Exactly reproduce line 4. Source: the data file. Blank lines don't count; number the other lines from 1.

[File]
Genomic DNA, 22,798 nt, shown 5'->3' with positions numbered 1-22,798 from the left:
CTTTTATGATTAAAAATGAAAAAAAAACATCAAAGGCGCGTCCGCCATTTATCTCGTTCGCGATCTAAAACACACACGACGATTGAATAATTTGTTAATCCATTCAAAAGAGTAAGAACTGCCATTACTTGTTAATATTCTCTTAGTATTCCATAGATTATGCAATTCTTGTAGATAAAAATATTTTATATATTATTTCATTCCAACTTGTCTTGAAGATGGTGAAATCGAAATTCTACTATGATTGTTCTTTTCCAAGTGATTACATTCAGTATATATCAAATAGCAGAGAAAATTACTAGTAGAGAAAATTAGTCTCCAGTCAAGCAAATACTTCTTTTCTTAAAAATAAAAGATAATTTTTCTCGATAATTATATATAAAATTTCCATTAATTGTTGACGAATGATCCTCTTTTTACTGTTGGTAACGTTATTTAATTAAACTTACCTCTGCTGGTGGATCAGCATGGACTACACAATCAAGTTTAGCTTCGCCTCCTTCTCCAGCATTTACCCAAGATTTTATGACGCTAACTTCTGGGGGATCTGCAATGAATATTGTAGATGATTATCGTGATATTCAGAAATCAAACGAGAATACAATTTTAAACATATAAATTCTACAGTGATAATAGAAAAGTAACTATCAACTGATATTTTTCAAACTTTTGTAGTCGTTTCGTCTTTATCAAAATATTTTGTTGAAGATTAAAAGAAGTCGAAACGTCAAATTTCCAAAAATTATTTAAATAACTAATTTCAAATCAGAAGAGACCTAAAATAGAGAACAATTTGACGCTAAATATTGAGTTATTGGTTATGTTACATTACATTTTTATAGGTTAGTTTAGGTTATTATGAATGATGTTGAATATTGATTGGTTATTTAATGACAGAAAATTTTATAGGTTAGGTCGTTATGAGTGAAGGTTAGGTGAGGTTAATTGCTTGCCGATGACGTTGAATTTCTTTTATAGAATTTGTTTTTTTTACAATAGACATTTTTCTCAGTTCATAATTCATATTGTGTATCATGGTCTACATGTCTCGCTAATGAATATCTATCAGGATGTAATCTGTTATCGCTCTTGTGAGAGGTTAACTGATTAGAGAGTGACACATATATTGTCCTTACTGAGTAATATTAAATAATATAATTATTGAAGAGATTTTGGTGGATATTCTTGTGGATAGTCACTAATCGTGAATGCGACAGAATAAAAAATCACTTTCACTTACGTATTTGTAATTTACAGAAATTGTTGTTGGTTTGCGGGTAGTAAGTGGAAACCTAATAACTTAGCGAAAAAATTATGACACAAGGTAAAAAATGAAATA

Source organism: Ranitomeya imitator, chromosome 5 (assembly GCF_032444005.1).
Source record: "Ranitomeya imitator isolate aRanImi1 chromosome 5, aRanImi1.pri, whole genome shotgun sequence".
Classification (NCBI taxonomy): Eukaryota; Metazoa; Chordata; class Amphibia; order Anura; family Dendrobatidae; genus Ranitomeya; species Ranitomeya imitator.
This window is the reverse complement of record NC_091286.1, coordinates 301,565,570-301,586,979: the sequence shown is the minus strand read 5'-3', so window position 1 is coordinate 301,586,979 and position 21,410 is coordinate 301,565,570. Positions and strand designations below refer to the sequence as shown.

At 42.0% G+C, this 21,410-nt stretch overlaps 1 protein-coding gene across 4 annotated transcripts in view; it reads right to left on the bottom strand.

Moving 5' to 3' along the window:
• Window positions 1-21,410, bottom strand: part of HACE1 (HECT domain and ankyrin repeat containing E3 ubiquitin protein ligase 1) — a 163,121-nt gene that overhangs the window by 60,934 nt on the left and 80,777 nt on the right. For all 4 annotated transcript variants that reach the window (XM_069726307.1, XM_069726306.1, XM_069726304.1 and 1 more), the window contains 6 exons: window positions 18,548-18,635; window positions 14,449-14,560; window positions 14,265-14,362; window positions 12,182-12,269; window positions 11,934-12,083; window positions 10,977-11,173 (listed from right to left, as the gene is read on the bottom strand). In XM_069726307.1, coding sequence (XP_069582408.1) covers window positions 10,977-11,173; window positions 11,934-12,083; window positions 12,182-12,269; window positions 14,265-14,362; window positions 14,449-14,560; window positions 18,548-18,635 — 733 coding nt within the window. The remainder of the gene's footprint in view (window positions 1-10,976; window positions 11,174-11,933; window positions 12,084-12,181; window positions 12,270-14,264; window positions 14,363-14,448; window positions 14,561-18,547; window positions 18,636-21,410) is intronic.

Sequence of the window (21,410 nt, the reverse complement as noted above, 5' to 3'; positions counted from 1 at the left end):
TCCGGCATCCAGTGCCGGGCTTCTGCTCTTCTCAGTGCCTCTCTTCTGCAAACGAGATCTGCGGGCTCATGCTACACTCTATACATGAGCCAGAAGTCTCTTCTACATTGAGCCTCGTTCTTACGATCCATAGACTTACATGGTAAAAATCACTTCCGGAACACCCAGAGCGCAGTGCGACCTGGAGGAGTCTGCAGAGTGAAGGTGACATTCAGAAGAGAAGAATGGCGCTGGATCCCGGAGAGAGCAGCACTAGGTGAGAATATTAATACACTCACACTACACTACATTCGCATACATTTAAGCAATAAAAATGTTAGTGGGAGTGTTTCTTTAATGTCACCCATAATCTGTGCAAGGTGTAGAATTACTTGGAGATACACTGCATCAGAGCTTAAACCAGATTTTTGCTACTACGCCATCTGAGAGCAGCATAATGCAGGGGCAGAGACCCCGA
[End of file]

Source record: "Ranitomeya imitator isolate aRanImi1 chromosome 5, aRanImi1.pri, whole genome shotgun sequence".